SOUTH FORELAND: THE DOWNS
68¾ x 121, signed C.Brooking Pinx. Presented to the Foundling Hospital 1754.
compare Tate Gallery painting, below.
Left: a strictly limited inventory of the treasures of the Foundling Hospital, as listed and described by Thomas Martyn in his The English Connoisseur, 1767. What is curious is not the inclusion of three paintings by Hogarth, or the two by Highmore, or the one by Hayman, but the mention of Monamy's "large and beautiful sea-piece" coupled with the omission of Brooking's equally large sea-piece, which was painted to match it. There are, of course, numerous other omissions. However, there is something distinctly odd about the disappearance of Monamy's sea-piece, which is said to have occurred some time before 1909.
It is very tempting to suppose that Martyn, whose book was published 8 years after Brooking's death, was confusing the two paintings. Brooking's picture seems to me to match the description "large and beautiful sea-piece of the English Fleet in the Downs" very closely. How could it be better described?
Above, right, is a detail of a pen and wash view of South Foreland (click on image), repeatedly attributed to Monamy, though personally I think it would be far more credibly ascribed to Brooking. Below is a print view of the Downs, after Sailmaker (click on image), with the right-hand detail of Brooking's Foundling painting inset for comparison. Looks to me as though the detail shows South Foreland.
Foundling Hospital Marine Painting Timeline
31 December. "That the following Gentlemen Artists had severally presented and agreed to present Performances in their different Professions for Ornamenting the Hospital viz Mr Francis Hayman, Mr James Wills, Mr Joseph Highmore, Mr Thomas Hudson, Mr Allan Ramsay, Mr George Lambert, Mr Samuel Scott, Mr Peter Monamy, Mr Richard Wilson, Mr Samuel Whale, Mr Edward Hateley, Mr Thomas Carter, Mr George Moser, Mr Robert Taylor and Mr John Pine." [Nicolson; p.20]
16 December. Reynardson informed the General Committee "that Mr Linnell, a carver in Long Acre, proposed to present this Hospital with a 'curious carved frame' for the picture painted by Mr Monamy". It was at once "desired that Mr Reynardson return the thanks of the committee" and at the same time it was resolved that the picture Peter Monamy had painted and given to the Hospital, which was a sea piece, should be hung in the committee room. [Nicolson; p.83]
30 December. The minutes record the resolution "that the consideration of what regards Mr Monamy's picture and Mr Linnell's intended benefaction be postponed". Linnell is to be directed to make a frame for the Monamy "agreeable to the Pattern of those in the General Court Room". [Nicolson; p.83]
11 May. "Mr Monamy, Mr Whale, and Mr Gainsborough; having presented Pictures to this Hospital. /Resolved/ That the thanks of this Committee ....." [Nicolson; p.83]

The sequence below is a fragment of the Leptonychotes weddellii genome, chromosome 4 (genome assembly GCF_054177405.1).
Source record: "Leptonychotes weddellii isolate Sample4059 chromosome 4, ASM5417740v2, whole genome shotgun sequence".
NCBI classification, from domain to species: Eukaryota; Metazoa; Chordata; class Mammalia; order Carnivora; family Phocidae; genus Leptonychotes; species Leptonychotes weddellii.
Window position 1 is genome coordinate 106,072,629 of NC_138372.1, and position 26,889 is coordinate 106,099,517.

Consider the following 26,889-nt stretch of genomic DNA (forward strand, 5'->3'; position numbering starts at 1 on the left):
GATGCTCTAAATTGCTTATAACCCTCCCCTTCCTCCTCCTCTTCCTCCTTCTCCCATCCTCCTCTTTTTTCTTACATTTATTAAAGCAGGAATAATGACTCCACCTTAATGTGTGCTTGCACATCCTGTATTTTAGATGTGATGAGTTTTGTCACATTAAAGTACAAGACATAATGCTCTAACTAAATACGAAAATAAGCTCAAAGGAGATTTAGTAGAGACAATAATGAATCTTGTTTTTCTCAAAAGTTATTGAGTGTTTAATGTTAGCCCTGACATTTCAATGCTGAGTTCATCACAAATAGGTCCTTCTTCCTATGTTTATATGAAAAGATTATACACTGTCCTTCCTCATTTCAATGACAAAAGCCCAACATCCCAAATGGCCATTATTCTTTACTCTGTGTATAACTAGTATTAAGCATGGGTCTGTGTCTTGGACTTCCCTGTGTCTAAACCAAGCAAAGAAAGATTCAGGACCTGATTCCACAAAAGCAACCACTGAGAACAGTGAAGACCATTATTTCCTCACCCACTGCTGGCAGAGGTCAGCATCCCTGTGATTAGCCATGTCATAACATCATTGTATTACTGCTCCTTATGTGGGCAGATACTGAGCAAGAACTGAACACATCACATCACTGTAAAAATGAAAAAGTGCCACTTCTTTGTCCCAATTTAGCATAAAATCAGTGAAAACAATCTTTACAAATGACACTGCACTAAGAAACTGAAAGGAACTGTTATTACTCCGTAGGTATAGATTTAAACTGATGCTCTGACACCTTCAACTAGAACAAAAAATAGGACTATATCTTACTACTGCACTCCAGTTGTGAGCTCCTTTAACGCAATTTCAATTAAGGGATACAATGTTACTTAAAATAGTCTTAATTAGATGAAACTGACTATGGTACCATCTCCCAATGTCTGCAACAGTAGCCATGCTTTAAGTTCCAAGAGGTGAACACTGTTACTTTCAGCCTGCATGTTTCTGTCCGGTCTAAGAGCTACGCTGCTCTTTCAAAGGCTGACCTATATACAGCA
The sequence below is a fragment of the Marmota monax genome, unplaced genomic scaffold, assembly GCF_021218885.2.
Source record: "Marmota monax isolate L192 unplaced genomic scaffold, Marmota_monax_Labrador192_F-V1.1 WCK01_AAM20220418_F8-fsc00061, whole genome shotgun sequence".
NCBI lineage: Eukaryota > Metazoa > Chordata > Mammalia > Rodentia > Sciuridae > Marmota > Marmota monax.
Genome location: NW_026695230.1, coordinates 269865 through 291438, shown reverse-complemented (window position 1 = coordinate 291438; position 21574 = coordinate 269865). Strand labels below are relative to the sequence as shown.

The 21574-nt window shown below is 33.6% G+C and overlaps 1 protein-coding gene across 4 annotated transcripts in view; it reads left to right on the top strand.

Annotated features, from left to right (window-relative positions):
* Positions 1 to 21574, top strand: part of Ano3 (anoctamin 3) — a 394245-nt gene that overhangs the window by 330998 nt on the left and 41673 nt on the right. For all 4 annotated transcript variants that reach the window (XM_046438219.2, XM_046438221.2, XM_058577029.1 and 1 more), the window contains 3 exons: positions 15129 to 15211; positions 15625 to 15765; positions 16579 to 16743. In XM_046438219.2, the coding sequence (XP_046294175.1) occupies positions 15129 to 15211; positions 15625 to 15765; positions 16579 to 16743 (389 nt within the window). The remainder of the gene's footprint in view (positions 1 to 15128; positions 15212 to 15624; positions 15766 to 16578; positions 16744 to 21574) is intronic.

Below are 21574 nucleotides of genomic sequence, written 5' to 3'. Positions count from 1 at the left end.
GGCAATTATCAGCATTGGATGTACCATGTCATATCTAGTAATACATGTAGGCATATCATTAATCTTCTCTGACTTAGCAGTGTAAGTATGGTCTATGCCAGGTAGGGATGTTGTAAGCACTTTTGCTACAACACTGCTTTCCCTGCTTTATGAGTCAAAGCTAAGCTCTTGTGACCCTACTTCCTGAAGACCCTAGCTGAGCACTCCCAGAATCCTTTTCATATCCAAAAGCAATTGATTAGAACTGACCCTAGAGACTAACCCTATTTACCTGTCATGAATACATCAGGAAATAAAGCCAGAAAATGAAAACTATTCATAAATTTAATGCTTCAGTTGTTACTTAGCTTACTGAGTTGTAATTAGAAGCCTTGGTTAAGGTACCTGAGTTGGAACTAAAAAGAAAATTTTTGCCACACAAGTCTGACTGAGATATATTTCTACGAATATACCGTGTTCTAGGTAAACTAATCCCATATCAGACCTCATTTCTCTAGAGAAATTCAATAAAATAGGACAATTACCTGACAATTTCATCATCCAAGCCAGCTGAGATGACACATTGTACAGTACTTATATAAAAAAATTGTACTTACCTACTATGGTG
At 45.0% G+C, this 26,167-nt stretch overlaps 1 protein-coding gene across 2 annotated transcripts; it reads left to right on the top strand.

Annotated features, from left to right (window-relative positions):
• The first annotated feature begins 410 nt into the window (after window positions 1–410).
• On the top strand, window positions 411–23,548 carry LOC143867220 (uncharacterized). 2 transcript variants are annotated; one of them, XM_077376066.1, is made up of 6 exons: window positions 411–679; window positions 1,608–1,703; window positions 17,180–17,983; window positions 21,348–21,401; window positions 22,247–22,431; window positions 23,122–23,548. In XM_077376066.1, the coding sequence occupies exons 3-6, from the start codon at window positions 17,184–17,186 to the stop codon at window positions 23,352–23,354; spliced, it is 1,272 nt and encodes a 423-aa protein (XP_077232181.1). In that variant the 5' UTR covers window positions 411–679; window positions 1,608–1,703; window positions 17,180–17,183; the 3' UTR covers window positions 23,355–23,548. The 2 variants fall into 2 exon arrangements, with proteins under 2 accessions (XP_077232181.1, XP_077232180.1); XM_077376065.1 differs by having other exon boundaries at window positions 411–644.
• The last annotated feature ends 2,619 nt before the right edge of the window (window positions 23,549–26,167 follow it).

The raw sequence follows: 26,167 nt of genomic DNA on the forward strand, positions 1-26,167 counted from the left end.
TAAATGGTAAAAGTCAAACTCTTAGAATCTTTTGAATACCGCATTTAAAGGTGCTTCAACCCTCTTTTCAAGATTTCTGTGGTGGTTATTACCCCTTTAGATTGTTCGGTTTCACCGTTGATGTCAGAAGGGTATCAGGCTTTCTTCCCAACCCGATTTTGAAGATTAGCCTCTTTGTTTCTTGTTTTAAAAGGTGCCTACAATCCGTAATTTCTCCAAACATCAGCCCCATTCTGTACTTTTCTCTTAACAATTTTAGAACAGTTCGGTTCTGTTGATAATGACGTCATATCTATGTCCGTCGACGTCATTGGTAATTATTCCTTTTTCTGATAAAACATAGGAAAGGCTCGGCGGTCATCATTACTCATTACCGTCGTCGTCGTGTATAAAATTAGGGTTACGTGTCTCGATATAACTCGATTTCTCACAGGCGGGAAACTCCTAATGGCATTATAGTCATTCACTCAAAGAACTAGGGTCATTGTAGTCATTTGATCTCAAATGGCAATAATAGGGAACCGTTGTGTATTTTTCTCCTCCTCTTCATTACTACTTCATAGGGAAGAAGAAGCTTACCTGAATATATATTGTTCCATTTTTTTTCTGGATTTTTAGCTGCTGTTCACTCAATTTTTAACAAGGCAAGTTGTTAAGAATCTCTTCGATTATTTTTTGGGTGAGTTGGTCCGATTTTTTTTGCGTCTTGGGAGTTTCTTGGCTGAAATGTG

18 October. Thanks of the Foundling Hospital Committee recorded to "Mr Monamy, Mr Whale and Mr Gainsborough." [Nicolson; p.83]
9 May. Engraving by N.Parr, after S.Wale. See here. And here.
"and in the great room or eating room is a large ship peece by Monamy." See Vertue III p.157.
6 February. Brooking presents his painting.
Martyn lists (in the dining-room) a "large and beautiful sea-piece of the English Fleet in the Downs by Mr Monamy." He does not mention the Brooking. (The English Connoisseur.) It's beginning to look very much as if Martyn has misattributed the Brooking to Monamy, and that the Monamy was never the "Fleet in the Downs".
15 July. Gen Committee: 'two sea views by Brooking' are recommended for cleaning and repairing. [Nicolson; p.83]
Brownlow, p.128. Sadly, this mention is merely a verbatim repetition of Walpole's contorted distortion of Vertue's notes. It adds no clue at all to the subject or nature of Monamy's donation to the foundlings.
Brownlow, p.138. "In consequence of an interview between Mr [Taylor] White and Brooking, the latter was encouraged to paint the sea-piece in question in one of the rooms of the Institution, his garret not affording sufficient space. The picture was painted in eighteen days, and its merits are not supposed to be surpassed by any other painter."
Marine Art exhibition, Burlington Fine Arts Club, catalogue, No 1, stated the Monamy disappeared "about twenty years ago".
Nichols and Wray, in The History of the Foundling Hospital, p 359, mention a "Mr Robert Monamy", of no fixed address, as elected a Governor of the Hospital on Dec 31st, 1746.
See Joel; page 146
Brooking Pinxt. Publish'd according to Act of Parliament & sold by J.Boydell Engraver at the Unicorn, Corner of Queen Street, Cheapside, London, 1755
See Joel, page 174, and compare print above
Tate Gallery. 14½ x 40. See Joel; picture 231E, page 141. Compare Foundling Hospital painting, above.